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All my life I've heard "the bottom line" meaning that which is most important or profitable, but what is its origin?

closed as off-topic by choster, user66974, Edwin Ashworth, Davo, Dan Bron Sep 29 '17 at 11:49

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  • Hi labyrinth. Etymology questions are better received if you edit the question to include what research you've done so far. You might include the entry on Etymonline. However, I don't think the question should be closed. There are a lot of senses of the phrase "bottom line" that are related, and plenty of room for a deeper analysis than Etymonline provides. – RaceYouAnytime Sep 28 '17 at 17:15
  • ...Not to mention that, as discussed in my answer, it looks like Etymonline possibly made a mistake in this entry. – RaceYouAnytime Sep 28 '17 at 17:34
  • Your answer made this as well received as I needed it to be. I had a question, needed an answer, and got it. Now I can get back to coding. – labyrinth Sep 28 '17 at 19:36
  • But that's not the purpose of this site. We want these questions and answers to help future users as well. – Davo Sep 29 '17 at 11:39
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As has been described in the existing answers, the logic behind the phrase "bottom line" derives from the "sum" or "total" line at the bottom of a financial document. The OED attests this sense of the phrase in 1831, so it is a relatively old use.

To be clear, the definition attested in 1831 is defined as:

2.b. Originally: the last line of an account, bill, etc., showing the final total or balance; a final total or balance shown in this way. Later: spec. the last line of a profit and loss account, showing the final profit (or loss); (also more generally) a net profit.

Then there is another definition that is less technical, which is attested earlier (1830), but the OED asserts in a note that it is likely a figurative derivation of the sense described above.

2.a. The fundamental and most important or determining factor; the essence, the point, the crux of the argument; the final analysis, conclusion, or outcome, esp. after a debate.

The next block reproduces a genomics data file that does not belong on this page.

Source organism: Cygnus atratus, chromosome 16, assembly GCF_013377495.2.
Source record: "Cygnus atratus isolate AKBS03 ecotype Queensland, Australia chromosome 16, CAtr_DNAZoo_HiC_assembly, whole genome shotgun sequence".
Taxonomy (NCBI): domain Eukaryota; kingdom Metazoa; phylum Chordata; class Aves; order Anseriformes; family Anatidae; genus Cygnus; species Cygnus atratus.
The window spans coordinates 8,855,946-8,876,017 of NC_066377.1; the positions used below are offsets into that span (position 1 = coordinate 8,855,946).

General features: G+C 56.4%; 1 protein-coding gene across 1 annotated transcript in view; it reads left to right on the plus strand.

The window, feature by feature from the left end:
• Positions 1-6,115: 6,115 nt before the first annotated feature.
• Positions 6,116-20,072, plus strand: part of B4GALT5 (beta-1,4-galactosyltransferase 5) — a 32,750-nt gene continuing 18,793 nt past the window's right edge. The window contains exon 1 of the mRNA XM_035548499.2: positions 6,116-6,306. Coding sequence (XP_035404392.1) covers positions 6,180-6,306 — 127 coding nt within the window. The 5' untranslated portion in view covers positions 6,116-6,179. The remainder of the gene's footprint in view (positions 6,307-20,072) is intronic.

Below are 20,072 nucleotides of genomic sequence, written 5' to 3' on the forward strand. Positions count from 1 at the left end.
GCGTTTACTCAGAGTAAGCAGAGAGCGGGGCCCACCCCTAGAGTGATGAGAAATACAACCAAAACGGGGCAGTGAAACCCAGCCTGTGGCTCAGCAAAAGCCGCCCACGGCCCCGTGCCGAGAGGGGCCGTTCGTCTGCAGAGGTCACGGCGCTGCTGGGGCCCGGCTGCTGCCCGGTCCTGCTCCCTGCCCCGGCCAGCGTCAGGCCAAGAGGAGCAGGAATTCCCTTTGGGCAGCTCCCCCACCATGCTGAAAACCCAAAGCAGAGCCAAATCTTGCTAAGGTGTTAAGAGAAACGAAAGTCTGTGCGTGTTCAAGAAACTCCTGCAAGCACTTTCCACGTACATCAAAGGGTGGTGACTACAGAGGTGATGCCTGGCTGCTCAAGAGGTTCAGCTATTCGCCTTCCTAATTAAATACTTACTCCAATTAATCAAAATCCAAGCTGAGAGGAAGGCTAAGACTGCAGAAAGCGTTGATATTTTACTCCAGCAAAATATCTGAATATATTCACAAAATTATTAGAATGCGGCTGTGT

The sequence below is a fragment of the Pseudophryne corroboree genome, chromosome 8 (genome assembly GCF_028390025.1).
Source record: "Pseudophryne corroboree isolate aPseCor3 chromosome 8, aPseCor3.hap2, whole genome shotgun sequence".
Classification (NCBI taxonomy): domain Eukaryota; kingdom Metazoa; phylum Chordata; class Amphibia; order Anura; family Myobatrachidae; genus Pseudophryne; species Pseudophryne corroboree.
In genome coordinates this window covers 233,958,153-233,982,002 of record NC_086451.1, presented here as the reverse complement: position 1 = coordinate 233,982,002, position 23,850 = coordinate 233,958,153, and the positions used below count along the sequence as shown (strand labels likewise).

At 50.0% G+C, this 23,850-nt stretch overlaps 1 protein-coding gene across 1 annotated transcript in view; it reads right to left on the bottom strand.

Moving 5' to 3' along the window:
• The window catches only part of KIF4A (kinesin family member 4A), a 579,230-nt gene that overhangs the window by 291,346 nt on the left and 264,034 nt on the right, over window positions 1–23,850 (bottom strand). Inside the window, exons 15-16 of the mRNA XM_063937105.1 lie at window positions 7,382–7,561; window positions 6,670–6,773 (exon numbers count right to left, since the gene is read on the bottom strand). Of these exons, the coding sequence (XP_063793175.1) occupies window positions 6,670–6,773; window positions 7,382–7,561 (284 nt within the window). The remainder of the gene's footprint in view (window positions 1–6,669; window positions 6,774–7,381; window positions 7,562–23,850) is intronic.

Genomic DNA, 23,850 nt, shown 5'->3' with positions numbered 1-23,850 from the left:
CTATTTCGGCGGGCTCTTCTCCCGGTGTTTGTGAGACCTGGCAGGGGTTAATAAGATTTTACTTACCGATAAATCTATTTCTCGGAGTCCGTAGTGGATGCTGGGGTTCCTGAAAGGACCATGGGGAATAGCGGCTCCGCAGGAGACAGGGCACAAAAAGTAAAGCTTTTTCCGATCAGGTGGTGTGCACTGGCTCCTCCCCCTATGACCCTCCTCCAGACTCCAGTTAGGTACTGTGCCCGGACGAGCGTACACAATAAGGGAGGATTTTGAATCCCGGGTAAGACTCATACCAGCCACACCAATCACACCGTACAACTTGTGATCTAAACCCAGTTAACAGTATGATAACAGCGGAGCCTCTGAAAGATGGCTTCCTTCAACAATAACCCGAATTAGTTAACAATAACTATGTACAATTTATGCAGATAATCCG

On the other hand, Etymonline provides a rather odd suggestion for dating:

bottom line (n.)

figurative sense is attested from 1967, from profit-and-loss accounting, where the final figure after both are calculated is the bottom line on the page. Also (especially as an adjective) bottom-line, bottomline.

I suspect that this is a case of Etymonline being in error. They seem to be using an attestation date provided by OED for unique compound variants of the word.

C1. General attrib. with sense ‘that is or represents the bottom line’ (in various senses), esp. ‘of, relating to, or designating the final or net profit, outcome, or level’; as bottom line growth, bottom line result, etc.

attested 1968

It seems possible that Etymonline took this attestation and erroneously applied it to the phrase "bottom line" meaning either of the definitions described at the top of this answer, although that explanation doesn't account for the 1967 dating in Etymonline and the 1968 dating in the OED. Regardless, OED attests both senses of the phrase more than a century earlier. The only later senses that OED offers are one that is unique to music, and another meaning

A minimum acceptable level or standard.

... neither of which applies to this question, nor does either seem to be what Etymonline was referring to when it wrote:

figurative sense is attested from 1967, from profit-and-loss accounting, where the final figure after both are calculated is the bottom line on the page.

Note the similarity of the definition provided to the OED definition 2.b., and the wide discrepancy between dates cited.